The second ‘R’ is ‘Ramadan’ which began about ten days ago and continues until the first week in August. This is the ninth month of the Islamic calendar, and during this period Muslims (with a few exceptions such as children and the sick) have to fast during daylight hours. The act of fasting is said to redirect the heart away from worldly activities, its purpose being to cleanse the soul by freeing it from harmful impurities, and to teach self discipline. Food and drink are served early in the morning (before about 5.30am here), and then again about 7.45pm, but in between those times my colleagues at work have no food or drink, not even water. I don’t know how they manage without water (although of course they are acclimatised to it from an early age), and I consume my lunchtime tapilapa while they are at prayers and take solitary guilty gulps of my orange squash whenever I’m alone in the office. Some of my colleagues have suggested I try fasting with them – “just try one day”, but at risk of being considered undisciplined and licentious and not achieving Paradise I think I’ll limit my fasting to those periods between meals, and continue to drink large quantities of liquid to keep me hydrated.

As no food is eaten until sunset, the small shops near my home where I buy my daily tapilapa stay closed in the mornings so I have to buy bread for my sandwiches the evening before, and by 2pm the following day it is rather dry. The one consolation is that new deliveries arrive about 7.30pm so I can have oven fresh bread soon after I get home from work, but I still look forward to August when I can once again buy fresh bread each morning.

During Ramadan it seems that Muslim ladies are allowed to leave work early (varying times seem to apply from about 2pm onwards depending on where you work) in order to go home, do the shopping, and prepare a meal for their family. Suddenly too the streets are now full of young boys selling dates. (According to scripture the Prophet Mohammed broke fast with three dates, so by tradition many families do the same before having evening prayers and then returning for “iftar” the evening meal.)

Meanwhile work/business continues as usual although I can’t help but think that less gets done because dehydration and hunger leads to fatigue, but my colleagues assure me not although I see some of them wilting by midday. Perhaps it’s just the heat and humidity, as I feel the same myself some afternoons.

The third ‘R’ is one you might expect – ‘Reading’. My cousin asked me yesterday what I did in my spare time and I seem to remember saying “Not a lot at present except doing the shopping, going out for a meal or a drink with other volunteers, and trying to keep cool”, but I should also have mentioned “reading”. When I was younger I read voraciously, but over the years the habit slipped and since I came to the Gambia I seem to have taken it up again. I often go to bed fairly early (around 9.30/10pm) and sit and read until I feel sleepy. I can read in the dark on my tablet if we have no power, and it costs nothing as so many books are available to download free of charge from the internet. I’ve renewed my love of Thomas Hardy’s Wessex, laughed with Jerome K Jerome (Thoughts of An Idle Fellow), adventured with Jack London in the Yukon and in a future tyrannical oligarchy in the USA,  battled Dracula at Whitby with Bram Stoker and strange alien machines in London with HG Wells, and just given up trying to appreciate the writings of H P Lovecraft. I’ve also dipped into the library at VSO office which is well stocked with books left by former volunteers and through them have been on the road in 1940’s America with Jack Kerouac, and more recently travelled round Europe on a motorcycle with Mike Carter.  At present I’m thoroughly enjoying Jane Austen – I brought several films with me including Pride and Prejudice but haven’t yet watched it so hope that when I do so Keira Knightley and Matthew McFadden can live up to the book (or to the earlier BBC series with Jennifer Erhle and Colin Firth which remains one of my all time favourites).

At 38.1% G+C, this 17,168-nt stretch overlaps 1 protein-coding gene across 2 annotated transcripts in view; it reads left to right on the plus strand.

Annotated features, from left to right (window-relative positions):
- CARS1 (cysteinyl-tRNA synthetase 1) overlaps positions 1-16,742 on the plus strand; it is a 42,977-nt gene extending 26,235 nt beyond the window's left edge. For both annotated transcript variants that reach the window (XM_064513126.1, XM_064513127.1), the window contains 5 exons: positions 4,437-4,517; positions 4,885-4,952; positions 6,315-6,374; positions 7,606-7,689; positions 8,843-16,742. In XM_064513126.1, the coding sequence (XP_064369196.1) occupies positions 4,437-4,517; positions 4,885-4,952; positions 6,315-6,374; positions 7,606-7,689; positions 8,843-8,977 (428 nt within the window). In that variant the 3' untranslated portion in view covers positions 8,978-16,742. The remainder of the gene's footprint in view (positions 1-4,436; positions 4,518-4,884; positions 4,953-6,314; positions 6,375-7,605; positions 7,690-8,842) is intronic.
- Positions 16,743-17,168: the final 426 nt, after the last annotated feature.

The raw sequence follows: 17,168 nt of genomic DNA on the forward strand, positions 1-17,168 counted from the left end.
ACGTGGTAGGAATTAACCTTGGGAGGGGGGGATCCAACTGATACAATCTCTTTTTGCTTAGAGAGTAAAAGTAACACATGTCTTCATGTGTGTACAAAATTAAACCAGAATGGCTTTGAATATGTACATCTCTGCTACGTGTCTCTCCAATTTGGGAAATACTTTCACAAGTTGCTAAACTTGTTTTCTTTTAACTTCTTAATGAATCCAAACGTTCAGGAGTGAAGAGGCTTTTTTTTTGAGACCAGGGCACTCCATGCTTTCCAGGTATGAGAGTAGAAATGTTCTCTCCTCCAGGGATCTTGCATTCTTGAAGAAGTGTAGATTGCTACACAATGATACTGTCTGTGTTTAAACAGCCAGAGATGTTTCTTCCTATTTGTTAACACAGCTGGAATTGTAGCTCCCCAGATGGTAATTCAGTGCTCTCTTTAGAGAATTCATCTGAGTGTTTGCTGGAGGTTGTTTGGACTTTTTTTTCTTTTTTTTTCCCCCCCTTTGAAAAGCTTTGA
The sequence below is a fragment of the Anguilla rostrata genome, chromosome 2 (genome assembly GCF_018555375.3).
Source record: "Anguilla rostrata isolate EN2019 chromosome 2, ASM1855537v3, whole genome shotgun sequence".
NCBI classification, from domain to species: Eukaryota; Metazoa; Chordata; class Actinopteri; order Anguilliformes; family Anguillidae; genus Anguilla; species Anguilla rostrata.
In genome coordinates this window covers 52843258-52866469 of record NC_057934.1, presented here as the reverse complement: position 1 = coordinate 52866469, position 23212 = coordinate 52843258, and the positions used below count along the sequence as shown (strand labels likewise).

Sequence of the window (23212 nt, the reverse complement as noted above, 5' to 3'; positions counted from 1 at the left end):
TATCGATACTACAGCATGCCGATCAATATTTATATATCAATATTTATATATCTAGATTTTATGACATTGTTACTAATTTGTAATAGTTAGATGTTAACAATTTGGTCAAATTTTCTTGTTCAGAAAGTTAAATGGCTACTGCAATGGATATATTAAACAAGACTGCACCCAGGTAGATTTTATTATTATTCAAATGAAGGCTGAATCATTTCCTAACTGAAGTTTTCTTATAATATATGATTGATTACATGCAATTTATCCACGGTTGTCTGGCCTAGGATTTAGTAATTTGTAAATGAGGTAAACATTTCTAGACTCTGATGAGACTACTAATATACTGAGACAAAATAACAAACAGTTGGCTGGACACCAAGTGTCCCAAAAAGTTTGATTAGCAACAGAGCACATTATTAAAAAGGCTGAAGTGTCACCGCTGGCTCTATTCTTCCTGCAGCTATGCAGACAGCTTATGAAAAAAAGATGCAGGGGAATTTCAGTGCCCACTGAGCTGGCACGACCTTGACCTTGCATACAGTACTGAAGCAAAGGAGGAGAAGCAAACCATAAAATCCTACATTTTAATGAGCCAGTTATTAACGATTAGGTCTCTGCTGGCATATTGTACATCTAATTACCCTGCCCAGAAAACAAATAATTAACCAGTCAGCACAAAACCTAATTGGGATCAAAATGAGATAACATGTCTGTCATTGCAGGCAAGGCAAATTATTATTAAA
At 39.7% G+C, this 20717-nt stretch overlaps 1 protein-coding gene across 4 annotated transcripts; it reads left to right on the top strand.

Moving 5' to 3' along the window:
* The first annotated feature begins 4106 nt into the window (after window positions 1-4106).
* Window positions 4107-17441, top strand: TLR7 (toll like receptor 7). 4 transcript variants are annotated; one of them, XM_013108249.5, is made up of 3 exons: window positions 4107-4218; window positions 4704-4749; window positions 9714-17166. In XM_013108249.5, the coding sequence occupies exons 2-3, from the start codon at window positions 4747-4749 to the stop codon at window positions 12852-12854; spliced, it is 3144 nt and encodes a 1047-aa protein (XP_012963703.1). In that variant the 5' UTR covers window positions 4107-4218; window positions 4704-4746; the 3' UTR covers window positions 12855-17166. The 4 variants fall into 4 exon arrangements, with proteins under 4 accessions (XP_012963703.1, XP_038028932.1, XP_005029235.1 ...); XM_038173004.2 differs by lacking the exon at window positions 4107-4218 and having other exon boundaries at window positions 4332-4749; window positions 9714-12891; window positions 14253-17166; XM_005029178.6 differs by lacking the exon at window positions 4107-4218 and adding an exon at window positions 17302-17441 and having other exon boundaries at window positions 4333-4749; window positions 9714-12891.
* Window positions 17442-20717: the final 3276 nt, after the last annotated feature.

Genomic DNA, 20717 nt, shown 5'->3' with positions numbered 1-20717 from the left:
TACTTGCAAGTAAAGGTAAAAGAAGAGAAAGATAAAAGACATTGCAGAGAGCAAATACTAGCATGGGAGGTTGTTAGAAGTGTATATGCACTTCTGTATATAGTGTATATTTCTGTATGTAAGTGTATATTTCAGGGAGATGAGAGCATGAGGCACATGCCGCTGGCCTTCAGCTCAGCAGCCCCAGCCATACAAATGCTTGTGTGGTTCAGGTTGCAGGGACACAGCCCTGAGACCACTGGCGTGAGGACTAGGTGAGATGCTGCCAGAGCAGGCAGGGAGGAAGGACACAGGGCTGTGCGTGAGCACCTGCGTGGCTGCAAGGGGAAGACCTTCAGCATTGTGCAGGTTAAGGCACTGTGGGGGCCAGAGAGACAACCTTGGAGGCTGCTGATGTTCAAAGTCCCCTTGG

Also on the theme of reading, my co volunteers and I receive regular visits from our neighbours’ children and I’m trying to help some of them with their reading skills, but struggling a little at times. It seems that they are taught the alphabet at school (“Ay, Bee, See, Dee etc”) just as we were, but it also seems to me that in some ways, this is a hindrance. How does the child learn to string the sounds together so that “cat”  is pronounced as we do, rather than “SeeAyTee”? I seem to remember being taught to add the sound of letters together in small batches to make syllables so that “Atlantic” (we were looking at a map of the Gambia) is split into “At” + “lan” + “tic”, and that works for me, but seems a hard concept for the children to grasp. They seem to recognise word shapes instead, so that if we come across “Brikama” for example on the map, it can be read/guessed as “Senegal” presumably because it’s another long word that we have just seen, rather than seeing it can’t possibly be Senegal because it doesn’t even begin with the “S” sound!

Perhaps it’s just as well I didn’t choose to become a teacher.